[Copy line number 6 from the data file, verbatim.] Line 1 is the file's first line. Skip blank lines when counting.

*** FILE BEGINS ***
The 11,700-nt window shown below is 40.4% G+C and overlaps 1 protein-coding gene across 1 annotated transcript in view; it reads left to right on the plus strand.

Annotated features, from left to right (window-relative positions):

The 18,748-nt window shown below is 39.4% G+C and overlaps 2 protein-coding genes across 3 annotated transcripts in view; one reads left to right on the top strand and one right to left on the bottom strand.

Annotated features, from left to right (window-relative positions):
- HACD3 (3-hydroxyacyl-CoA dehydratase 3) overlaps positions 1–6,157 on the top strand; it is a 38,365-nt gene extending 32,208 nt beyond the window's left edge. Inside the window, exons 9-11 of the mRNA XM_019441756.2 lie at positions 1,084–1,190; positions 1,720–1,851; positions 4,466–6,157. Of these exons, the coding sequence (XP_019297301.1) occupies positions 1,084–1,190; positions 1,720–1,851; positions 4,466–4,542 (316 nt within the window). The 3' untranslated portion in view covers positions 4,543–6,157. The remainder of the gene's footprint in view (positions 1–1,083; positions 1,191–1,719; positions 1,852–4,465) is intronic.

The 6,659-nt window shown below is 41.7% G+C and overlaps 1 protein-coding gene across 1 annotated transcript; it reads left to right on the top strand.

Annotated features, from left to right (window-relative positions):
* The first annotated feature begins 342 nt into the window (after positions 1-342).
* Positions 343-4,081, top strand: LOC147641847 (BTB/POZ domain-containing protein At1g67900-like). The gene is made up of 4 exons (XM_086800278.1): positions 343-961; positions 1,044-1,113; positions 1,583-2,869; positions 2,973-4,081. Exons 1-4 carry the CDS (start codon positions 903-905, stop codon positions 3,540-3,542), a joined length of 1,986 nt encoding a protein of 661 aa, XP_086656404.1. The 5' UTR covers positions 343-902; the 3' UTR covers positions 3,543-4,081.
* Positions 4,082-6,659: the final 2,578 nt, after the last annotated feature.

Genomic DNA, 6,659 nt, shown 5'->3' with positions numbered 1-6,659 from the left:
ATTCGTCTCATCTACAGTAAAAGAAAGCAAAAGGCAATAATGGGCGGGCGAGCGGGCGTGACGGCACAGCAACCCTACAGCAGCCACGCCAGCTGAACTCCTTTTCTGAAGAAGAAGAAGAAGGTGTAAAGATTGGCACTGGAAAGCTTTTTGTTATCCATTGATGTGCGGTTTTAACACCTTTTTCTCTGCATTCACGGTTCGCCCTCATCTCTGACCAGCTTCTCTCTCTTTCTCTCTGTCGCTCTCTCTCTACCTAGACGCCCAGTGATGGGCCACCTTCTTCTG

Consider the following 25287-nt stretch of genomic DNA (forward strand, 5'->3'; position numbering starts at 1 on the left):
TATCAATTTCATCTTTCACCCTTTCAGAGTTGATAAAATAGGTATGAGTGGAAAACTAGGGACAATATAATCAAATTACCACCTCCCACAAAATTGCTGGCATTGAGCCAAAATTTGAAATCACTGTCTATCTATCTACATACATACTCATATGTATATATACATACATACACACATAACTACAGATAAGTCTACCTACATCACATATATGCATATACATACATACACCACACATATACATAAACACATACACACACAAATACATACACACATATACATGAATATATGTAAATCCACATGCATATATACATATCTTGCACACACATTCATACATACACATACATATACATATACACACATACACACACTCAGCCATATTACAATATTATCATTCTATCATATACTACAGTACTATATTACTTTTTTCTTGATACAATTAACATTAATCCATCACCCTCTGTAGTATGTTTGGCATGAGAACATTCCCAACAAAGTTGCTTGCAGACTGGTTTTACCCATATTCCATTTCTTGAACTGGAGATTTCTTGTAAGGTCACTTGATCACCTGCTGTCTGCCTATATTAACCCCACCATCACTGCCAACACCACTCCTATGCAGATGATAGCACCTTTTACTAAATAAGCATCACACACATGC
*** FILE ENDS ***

The 6,659-nt window shown below is 41.7% G+C and overlaps 1 protein-coding gene across 1 annotated transcript; it reads left to right on the top strand.